Rep. Edward Markey (D-Mass.), the ranking Democrat on the committee, offered a motion to subpoena the CEOs of BP, Halliburton, Transocean and Cameron. But in a 17-13 party-line vote, every Republican on the committee voted to table the subpoena request.

Republicans have put the CEOs from the companies responsible for the worst offshore oil spill in our history into a witness protection program, when they should be helping to produce these witnesses before the committee so they can answer questions about their spill,” Markey said in a statement after Wednesday’s vote. [...]

Last year’s oil spill dumped 4.9 million barrels of oil into the Gulf and resulted in the death of 11 rig workers.

And more from Nola.com (please link over):

"For these companies," said Markey "CEO doesn't just mean Chief Executive Officer, it also stands for Continuing to Evade Oversight."

Of course, Darrell Issa is too busy scrambling around for something, anything, on President Obama to provide any responsible oversight in his own committee. Well, that and trying his level best to destroy the EPA; and this committee is just as reprehensible.

To quote my friend and frequent source Hugh Kaufman (senior policy analyst with the Environmental Protection Agency’s Office of Solid Waste and Emergency Response):

Thank you Teabagger Republicans for being a wholly owned subsidiary of BP and their cronies. A dark day for democracy.

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VIDEO- The Big Fix: A Film that Exposes the Biggest Environmental Coverup Ever

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Trailer for the documentary on the oil disaster; the film premiered at Cannes 2011:

One reviewer, Stuart Smith, says:

It’s a brilliant piece of work, exceeding all hype and expectation. The audience at the screening I attended was completely blown away by both the stunning cinematography and the jaw-dropping evidence that the BP spill involved a coverup at the highest levels of the industry, the military and the Obama Administration.

Ouch.

Added:

Hugh Kaufman, (senior policy analyst with the Environmental Protection Agency’s Office of Solid Waste and Emergency Response) said to me (sarcastically) in an email:

Thank God NRDC is still in the Gulf and telling us what is REALLY going on down there.

And he also sent this:

The National Oceanic Atmospheric Administration is standing by its declaration that the Gulf of Mexico seafood is safe to eat, but for the first time it’s warning anglers that some fish are sick and may pose health problems if handled or eaten raw.

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VIDEO: One Year After the BP Oil Disaster, No Help, No Hope for the Sick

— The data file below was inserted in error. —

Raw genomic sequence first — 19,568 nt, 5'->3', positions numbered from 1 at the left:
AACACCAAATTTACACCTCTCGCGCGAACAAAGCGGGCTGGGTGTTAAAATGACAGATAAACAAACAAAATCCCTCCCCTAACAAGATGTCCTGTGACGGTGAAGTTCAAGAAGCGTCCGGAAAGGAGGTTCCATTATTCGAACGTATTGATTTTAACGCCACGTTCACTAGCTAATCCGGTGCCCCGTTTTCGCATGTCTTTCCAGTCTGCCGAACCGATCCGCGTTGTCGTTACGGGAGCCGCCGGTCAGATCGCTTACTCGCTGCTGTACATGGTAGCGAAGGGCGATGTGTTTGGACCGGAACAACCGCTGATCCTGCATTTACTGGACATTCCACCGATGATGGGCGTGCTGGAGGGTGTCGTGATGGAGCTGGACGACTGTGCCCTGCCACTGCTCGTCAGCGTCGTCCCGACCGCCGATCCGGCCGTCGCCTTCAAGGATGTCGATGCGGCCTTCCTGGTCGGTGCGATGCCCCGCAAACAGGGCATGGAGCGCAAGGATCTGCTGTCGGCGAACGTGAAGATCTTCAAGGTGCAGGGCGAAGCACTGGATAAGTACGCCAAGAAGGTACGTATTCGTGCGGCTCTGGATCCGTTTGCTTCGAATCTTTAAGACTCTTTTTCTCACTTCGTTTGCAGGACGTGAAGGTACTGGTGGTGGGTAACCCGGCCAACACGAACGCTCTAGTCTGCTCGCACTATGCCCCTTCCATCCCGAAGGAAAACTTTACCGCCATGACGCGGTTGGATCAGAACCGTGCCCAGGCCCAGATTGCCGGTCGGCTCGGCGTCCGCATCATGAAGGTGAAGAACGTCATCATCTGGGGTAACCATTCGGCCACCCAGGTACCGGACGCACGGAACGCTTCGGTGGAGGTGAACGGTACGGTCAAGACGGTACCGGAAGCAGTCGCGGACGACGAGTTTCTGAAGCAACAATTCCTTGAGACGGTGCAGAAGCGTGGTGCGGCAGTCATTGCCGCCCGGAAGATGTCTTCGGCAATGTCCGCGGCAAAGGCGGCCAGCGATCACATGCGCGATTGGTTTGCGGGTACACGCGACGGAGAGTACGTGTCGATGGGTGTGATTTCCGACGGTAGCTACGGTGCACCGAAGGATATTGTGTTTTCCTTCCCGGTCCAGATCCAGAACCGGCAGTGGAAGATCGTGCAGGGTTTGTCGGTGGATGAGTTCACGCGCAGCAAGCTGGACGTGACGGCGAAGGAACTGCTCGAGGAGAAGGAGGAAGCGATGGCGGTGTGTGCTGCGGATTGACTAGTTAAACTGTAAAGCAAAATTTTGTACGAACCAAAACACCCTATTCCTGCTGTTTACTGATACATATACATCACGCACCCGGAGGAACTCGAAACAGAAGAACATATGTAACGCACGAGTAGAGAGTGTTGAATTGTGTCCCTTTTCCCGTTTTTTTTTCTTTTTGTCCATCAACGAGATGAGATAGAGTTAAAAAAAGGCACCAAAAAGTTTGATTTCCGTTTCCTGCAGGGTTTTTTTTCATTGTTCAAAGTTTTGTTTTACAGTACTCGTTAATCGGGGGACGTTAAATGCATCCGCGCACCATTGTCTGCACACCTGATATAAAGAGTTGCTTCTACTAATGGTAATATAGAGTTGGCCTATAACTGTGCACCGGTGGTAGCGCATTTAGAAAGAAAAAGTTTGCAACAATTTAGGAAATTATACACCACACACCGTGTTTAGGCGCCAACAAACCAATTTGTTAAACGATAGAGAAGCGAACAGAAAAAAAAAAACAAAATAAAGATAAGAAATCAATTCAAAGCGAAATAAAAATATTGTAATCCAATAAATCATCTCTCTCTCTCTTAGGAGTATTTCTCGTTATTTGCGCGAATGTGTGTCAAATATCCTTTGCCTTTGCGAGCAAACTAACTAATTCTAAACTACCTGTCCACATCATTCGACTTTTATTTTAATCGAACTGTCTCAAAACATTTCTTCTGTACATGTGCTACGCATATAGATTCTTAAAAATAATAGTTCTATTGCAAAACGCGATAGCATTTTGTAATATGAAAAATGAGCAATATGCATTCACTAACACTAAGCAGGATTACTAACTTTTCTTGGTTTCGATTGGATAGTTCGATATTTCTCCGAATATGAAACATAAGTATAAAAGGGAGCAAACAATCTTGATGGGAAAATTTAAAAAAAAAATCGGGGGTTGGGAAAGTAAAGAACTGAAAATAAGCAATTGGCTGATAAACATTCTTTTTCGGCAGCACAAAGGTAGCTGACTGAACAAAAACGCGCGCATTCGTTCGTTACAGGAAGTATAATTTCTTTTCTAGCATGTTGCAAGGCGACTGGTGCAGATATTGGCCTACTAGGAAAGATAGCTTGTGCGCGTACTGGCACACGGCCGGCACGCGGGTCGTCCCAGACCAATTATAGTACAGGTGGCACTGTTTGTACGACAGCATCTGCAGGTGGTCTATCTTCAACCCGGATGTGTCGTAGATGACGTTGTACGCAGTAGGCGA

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Via On the first anniversary of the Gulf of Mexico oil disaster, that killed 11 people and dumped millions of gallons of crude into the ocean, BP has filed two lawsuits for damages. But while the company is looking for others to blame and fighting for big money in the courts, it's locals who're paying the price with their health. RT's Gayane Chichakyan reports. Even a year after the largest accident in the history of oil exploration, not much has changed in terms of safety regulations in the U.S.

Scott Roberts, the director of the documentary 'Gas Hole' says the corporations don't have to alter anything because of America's oil addiction.

Once again, my best source for all things BP, and an all around good guy, Hugh Kaufman, (senior policy analyst with the Environmental Protection Agency’s Office of Solid Waste and Emergency Response) sent me an email with a link that I want to share with you.

He is quoted in this piece from AllVoices:

"There's no way you can be working in that toxic soup without getting exposures," said Hugh Kaufman, a senior policy analyst at the Environmental Protection Agency's (EPA) office of solid waste and emergency response. Kaufman likened the situation to the World Trade Center cleanup after 9/11, which left workers with long-term respiratory problems despite repeated official claims that workers did not need respirators because the working conditions were safe. "It's unbelievable what's going on. It's like deja vu all over again," he said"Louisiana Environmental Action Network

What is so hard about learning from mistakes? What is so difficult about learning, period? People are sick and dying, and without people, how will the almighty corporations be able to prioritize profits over... people?

A year after the BP catastrophe in the Gulf of Mexico there is no help and no hope for those who have been made sick from the oil and the dispersants used. The federal government is embarking on a long term study of the 55 000 people who were hired and volunteered to try to clean up the mess caused by the oil blowout. BP has gifted the federal government with $10 million to help with the costs of the study expected to take ten years. [...]

BP's $10 million gift looks pretty picayune next to the damage they have done.

Watch the video and then tell me everything his hunky dory. I'm talking to you, BP, U.S. agencies, and our bought-and-paid-for Congress. Come on people, stop being such gasholes.